VANCOUVER — A freelance journalist suing former Vancouver Olympics’ CEO John Furlong for defamation penned a hand-written letter claiming he had abused more than 40 First Nations’ students at a northern British Columbia school, the trial has heard.
Former 2010 Games spokeswoman Renee Smith-Valade told B.C. Supreme Court Wednesday she was “stunned” when Laura Robinson handed her a lengthy note during a chance encounter at a Toronto airport in April 2013. The note alleged Furlong’s actions had resulted in at least one suicide.
“She invites me to be an off-the-record interview for her,” said Smith-Valade, reading from the message. “She said, ‘I’m hoping you will consider this option to go off the record as a way of being a member of the human race.'”
Smith-Valade said she immediately handed the letter over to Furlong’s lawyers after landing in Vancouver.
Robinson is suing Furlong for defamation based on public comments he made after she published a newspaper article in 2012.
The article included affidavits from eight former First Nations’ students and alleged Furlong physically and verbally abused the children while working as a gym teacher at a Roman Catholic school in Burns Lake, B.C., about 45 years ago.
On Monday, Furlong told the civil trial he was asked to pay a $5,000 bribe just months before the 2010 Winter Olympics to make the allegations “go away.”
Smith-Valade testified she was part of the team that drafted an October 2012 statement in which Furlong responded to Robinson’s allegations.
Under cross-examination, Smith-Valade said she was aware Robinson was concerned about the blackmail allegations. Robinson wanted to ensure people didn’t think she tried to blackmail Furlong, but Smith-Valade said no action was taken to clarify the issue.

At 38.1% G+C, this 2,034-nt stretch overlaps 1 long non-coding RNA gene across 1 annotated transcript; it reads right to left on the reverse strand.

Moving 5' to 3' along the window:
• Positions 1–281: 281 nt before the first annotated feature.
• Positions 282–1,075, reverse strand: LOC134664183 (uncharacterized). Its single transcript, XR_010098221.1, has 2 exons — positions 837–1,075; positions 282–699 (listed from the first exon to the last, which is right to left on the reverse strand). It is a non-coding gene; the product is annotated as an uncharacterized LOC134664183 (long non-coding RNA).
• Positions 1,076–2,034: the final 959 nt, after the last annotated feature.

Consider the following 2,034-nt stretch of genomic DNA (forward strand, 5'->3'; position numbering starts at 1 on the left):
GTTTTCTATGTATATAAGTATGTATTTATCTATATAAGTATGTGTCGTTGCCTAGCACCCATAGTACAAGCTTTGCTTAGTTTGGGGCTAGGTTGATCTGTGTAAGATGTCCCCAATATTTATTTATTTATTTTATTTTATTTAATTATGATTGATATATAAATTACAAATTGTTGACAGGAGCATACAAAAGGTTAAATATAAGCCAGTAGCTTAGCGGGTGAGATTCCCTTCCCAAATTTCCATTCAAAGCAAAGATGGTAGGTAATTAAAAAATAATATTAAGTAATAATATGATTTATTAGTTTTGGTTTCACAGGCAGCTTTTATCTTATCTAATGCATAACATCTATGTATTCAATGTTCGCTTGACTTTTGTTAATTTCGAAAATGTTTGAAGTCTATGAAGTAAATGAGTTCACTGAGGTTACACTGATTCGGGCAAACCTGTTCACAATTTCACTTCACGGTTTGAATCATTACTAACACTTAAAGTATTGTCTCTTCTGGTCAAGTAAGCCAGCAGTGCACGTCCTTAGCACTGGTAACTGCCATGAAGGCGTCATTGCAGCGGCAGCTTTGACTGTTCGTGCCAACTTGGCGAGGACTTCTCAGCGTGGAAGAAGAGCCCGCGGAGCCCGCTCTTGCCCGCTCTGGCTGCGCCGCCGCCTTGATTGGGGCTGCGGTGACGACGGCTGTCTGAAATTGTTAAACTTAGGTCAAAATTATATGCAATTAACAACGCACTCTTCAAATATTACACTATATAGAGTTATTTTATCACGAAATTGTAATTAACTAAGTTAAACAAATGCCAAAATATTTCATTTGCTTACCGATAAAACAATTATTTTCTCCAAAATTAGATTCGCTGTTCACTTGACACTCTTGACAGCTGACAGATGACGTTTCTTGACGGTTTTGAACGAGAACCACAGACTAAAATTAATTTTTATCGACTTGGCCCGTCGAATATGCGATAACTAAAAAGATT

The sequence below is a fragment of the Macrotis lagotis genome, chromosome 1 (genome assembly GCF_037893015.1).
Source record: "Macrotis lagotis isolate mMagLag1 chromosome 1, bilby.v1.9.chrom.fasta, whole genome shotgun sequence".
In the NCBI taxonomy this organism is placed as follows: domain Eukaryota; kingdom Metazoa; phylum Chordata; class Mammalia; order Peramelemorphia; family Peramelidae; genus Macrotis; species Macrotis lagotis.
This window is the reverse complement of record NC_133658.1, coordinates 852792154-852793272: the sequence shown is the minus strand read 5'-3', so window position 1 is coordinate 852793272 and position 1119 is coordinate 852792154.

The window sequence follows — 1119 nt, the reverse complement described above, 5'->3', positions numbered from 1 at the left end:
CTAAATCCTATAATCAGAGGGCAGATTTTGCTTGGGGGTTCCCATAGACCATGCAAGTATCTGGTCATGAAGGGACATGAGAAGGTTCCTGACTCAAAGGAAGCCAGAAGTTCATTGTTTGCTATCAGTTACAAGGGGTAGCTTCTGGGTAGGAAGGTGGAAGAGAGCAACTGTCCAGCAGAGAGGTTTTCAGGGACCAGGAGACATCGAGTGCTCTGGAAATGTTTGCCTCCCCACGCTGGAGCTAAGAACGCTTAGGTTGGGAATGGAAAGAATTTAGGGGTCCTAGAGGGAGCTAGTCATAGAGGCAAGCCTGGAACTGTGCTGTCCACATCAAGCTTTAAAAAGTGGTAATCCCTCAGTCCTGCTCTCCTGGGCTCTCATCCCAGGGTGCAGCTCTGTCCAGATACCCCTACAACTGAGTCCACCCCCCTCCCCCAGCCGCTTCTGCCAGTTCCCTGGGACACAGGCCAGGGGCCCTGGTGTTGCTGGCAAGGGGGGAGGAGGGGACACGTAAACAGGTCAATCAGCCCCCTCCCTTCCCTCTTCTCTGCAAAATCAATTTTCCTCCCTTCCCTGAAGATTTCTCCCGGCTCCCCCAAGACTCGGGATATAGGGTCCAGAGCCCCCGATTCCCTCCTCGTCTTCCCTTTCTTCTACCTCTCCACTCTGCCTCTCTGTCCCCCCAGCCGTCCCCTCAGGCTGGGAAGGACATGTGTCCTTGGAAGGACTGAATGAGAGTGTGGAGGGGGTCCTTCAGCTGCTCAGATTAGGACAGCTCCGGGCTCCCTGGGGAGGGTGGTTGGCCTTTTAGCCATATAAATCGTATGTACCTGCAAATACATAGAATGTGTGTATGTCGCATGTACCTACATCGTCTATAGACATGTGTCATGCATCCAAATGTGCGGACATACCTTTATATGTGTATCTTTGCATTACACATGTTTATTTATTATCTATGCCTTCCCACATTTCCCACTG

Furlong has vehemently denied all allegations of abuse, none of which have been proven in court.
The former principal of Immaculata Elementary School also testified on Wednesday and defended Furlong’s character.
“My observations were that he treated the children with respect,” said Sister Marie Melling, who worked at the school from 1967 to 1971.
Melling said she was not aware of Furlong ever using a strap to discipline children, though she said it would have been allowed at the school at the time.
She said she recalls one complaint about the former physical education teacher. She said a student formally grumbled that Furlong would make his class run uphill backwards and his legs were tired.
“I told him, ‘These are children,'” Melling said. “I also told him, ‘We are not training them for the Olympics.'”
Cpl. Quinton Mackie will be the next witness for defence. He was one of the RCMP officers responsible for investigating and ultimately dismissing allegations of sexual assault against Furlong.
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Geordon Omand, The Canadian Press